With that regards, waiting until some new improvements on the technology rolls out seems like a good option. But who am I to tell you so? If you want to take your chances and get your hands on the technology in this early junction, you may want to familiarize yourself with these few key points.
Full Spherical Videos in 4K May Look Like Poor Footage in 480p
As you research the market for some nice 360-degree camera, you will find that some of them claim to be able to record full 360-degree spherical videos in 4K. In a way, there’s nothing wrong with that. Most 4K 360-degree cameras today are equipped with two sensors, each of which is capable of capturing footage in 2K resolution. The footage will then be stitched together, giving you a full 360-degree video with total resolution of 4K.
However, instead of being limited to 16:9 frame ratio like regular video, the pixels in 360-degree video are stretched out to a sphere. In addition, the lenses used in 360-degree cameras mostly have ultra-wide angle (more than 170-degree). Because of these reasons, you will find that even in 4K, full 360-degree videos still look soft. Any object that’s distant from the camera won’t look as crisp as in regular 4K videos. It looks as if the video was shot in traditional 480p resolution.
Things get worse with cameras that can only shoot videos in 2K or full HD resolution tops. If 4K looks like mere 480p resolution, you can guess what you will get by capturing the footage in 2K. The video will be even softer and you will very likely notice some pixelated blocks in here and there; clearly something that today’s generation can’t tolerate. The only attractive thing from such cameras is the price. The majority of 360-degree cameras with max resolution of 2K cost less than $200; some even slightly over $100. With the overall technology still underdeveloped, you will not want to invest much on the gadget, will you? You get to try the 360-degree capture technology everyone is talking about, you can share your own 360-degree videos and still photos on YouTube and Facebook, and you don’t lose out much. It’s not a very bad deal, I suppose.
Videos Vs. Still Images
Many companies build their 360-degree cameras with video recording capability in mind. Still imaging is just an additional feature. If you have a rather inverse preference – more interested in capturing 360-degree panoramic photos than creating videos – you will have better experience with Ricoh Theta cameras. Their ergonomic candle bar design makes it very easy to take a still shot. The in-camera digital image processing also helps enhance the photos they capture. On the flip side, its video recording capability isn’t overtly impressive, only giving you soft 2K 360-degree footage. Besides, I think the non-expandable memory of 8GB is too small for videos.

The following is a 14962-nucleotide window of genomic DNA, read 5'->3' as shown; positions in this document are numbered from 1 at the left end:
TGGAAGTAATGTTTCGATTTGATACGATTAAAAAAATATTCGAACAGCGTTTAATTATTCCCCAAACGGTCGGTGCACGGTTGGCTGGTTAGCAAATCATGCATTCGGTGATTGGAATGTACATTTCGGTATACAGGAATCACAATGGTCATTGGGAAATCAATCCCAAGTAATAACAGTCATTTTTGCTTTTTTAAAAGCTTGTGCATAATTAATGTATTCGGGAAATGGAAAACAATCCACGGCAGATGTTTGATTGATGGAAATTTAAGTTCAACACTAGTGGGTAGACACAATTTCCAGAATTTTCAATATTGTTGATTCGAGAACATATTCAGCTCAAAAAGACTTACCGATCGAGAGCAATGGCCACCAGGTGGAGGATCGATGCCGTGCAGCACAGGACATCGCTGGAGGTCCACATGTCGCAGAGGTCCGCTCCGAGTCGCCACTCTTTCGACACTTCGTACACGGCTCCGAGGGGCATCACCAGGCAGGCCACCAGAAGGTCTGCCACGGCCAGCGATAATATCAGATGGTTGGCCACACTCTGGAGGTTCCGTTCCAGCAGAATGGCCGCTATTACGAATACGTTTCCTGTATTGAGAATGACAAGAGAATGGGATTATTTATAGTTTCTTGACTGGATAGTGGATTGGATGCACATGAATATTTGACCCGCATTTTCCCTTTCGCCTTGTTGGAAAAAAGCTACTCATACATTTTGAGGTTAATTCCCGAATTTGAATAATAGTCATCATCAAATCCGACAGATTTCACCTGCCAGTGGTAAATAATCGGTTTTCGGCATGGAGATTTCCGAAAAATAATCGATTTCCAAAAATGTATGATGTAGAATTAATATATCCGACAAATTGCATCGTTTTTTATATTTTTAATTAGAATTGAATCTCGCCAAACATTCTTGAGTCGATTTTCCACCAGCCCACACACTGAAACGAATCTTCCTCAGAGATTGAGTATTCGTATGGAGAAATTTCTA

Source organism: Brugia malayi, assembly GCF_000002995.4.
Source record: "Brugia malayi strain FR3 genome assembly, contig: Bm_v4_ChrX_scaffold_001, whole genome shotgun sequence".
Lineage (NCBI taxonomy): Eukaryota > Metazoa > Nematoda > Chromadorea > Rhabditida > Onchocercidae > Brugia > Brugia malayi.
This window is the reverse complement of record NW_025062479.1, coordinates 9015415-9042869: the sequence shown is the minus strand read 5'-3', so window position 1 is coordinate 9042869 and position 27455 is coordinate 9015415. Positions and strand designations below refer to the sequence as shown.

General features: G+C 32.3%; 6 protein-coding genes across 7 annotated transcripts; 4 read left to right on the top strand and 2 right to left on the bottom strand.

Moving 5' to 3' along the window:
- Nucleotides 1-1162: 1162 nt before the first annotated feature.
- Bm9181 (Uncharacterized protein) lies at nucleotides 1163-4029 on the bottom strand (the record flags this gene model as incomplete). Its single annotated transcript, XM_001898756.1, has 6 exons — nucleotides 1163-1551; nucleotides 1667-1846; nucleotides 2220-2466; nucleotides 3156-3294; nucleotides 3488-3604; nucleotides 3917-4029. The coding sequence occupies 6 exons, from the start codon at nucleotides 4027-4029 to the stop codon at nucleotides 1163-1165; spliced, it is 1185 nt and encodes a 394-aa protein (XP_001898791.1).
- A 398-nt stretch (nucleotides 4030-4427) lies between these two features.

On-Board Stitching Vs Done-by-Software Stitching
Stitching in the world of 360-degree capture means putting together video or image that’s captured by the camera’s multiple lenses. It is largely done using the proprietary software, although in some models it’s done by the camera itself. Some cameras, like the one manufactured by 360fly, don’t even need to make any stitching for their videos and images as they only have one lens to do it all, resulting in more natural looking footage and stills.
In-camera stitching, like the one found in Nikon KeyMission 360, is better as it allows for more streamlined workflow on your end. The end-result video can be uploaded to the supported sharing websites right away or edited using the proprietary or third party software.
Contrast to that, some 360-degree cameras require the users to transfer the videos to their mobile device or desktop first, so they can be stitched using the accompanying app. Depending on the software, it can be a simple or frustrating process. That’s why it’s also important to check the reviews regarding the software. You seriously don’t want to end up with a program that gets a lot of bugs and lags, or else you won’t get any usable 360-degree videos and photos.
Speaking of stitching, you also have to know that up to this day, there’s no 360-degree camera that can do it flawlessly. You’re bound to notice some blurred lines in your videos and images. In most cases, it’s so subtle it hardly distracts you but depending on the situations, it can be quite noticeable too. Additionally, there’s some overlap in between the lenses. Make sure that the most important things in your videos or photos don’t get too close to the side of each lens. If possible, put them right in front of the lenses. Otherwise, the said blurred line may run over them or in worst case scenario, they can be completely invisible.